Advice from our head trader Jason Berry on how to strike the right balance between undertrading and overtrading.
One of the career killers for traders out there is not trading enough, especially in the beginning. But in the same breath, overtrading is also a problem that we as traders need to be aware of. So it’s all about striking the right balance at the right time in your career, in your trading day plan, and in the right markets. I will throw out a few thoughts on how to get the right balance below.
At the beginning of your career, you should be doing two things that pertain to over trading and under trading: 1. Doing tons of research and observation to build an edge in the market 2. Trading as much as you can to build up your experience of dealing with a trade. If you aren’t trading enough, you aren’t learning enough. So below is the list of reasons why you need to trade more at the start.
If you aren’t trading enough:
1. You aren’t getting enough experience by simply clicking the prices at which you want to enter and exit.
2. You aren’t learning enough about being in a trade and what you need to do.
3. You aren’t experiencing the emotional roller coaster of trying to run winners and cut losers and learning how to get better at it.
4. You aren’t developing your discipline to get out of a loser before it gets too big.
5. You aren’t developing a personal history or memory or journal with all the good trades to find again, and the bad ones you need to avoid. The more you trade, the more you learn which trades to take and which ones to avoid. You learn when are your best trading times. You build up a database. Without this, the prices and order book movement will remain a mystery. So getting enough screen time and trades off is essential in learning how to trade.
6. You won’t get enough opportunities in the day upon which to build your career. We generally go with 30-50 trades a day. Some of those will be exploratory trades, some will be layups, some will be trying to work into a position at the right price, exiting and then getting back in as you look for that good fill. Some longer-term traders will step in here and say you don’t need this many trades. But for our style of trading, the more opportunities you have the better your chances of finding winners.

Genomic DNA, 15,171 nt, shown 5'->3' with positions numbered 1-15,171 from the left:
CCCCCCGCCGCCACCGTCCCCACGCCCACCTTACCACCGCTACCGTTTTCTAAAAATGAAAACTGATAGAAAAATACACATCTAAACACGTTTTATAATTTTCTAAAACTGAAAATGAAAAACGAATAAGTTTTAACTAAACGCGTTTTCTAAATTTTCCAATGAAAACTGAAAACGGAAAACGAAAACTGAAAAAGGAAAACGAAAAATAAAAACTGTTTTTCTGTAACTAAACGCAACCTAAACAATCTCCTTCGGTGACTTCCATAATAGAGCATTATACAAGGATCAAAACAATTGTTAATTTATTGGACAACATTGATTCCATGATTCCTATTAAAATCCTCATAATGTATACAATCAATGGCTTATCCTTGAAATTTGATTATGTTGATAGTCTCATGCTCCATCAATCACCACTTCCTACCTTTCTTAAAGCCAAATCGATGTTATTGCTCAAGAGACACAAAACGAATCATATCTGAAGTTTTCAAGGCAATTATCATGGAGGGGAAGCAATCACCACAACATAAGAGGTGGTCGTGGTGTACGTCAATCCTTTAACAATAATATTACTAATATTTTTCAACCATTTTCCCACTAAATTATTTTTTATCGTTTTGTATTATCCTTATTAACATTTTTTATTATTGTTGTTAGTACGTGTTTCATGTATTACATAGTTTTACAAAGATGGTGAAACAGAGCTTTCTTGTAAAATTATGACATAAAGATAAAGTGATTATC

How do I trade more?
1. Set yourself goals in the strategy or product you are trading. 5 trades in the morning, 5 trades midday, 5 trades in the evening.
2. Find additional opportunities, strategies or products to trade.
3. Do more research, analysis, and backtesting that helps get you a better edge so you can trade with more confidence throughout the day or during your key times.
4. Watch and observe your market more. Stop taking so many coffee breaks 😉
Once you have built up experience in clicking the mouse, observing the markets, identifying solid trade setups, getting good at dealing with the emotions and skills of running winners and cutting losers, it’s time to reduce your total number of trades, or at least become more clinical. Once you have your 30-50 trades a day, it’s time to make sure you don’t over trade.
Overtrading exposes you to bad trades, bad trading times, trading without edge, giving back your earnings, and unnecessary losses. Overtrading destroys your efficiency, increases your costs and lowers your net P&L. Yes, yes, yes, we all know over trading is bad, but how do we avoid it?
1. There are only a couple of things that help with overtrading.
2. Only trade when you have edge, in whatever form it is. If your edge isn’t present, don’t trade.
3. Stick to your trading plan. If you’ve done your analysis and research, you should know when your best trading opportunities are, just stick to your plan. Also, build something into your trading plan that helps you identify and reduce your over trading.
4. Learn to identify when to stop trading after a busy period. This comes with experience and work. With time, you will be able to identify that things have slowed down and you need to stop or be pickier in your trades.
5. Set up rules that stop you out when you start over trading and start having losing trades.
6. Build an indicator, technical, volume, volatility, etc. that you can use as a signal of when to stop or slow your trading.
Under trading when you start, keeps you from learning and getting enough opportunities. Overtrading during your career keeps you from reaching your full potential and causes unnecessary losses. Strike the right balance throughout your career by following your trading plan, trading your edge, and working on the various points above.
Are you an experienced trader? Did I hit the right points above? What did I miss? Post some comments and if you hit one that is good, I’ll edit the article and repost it.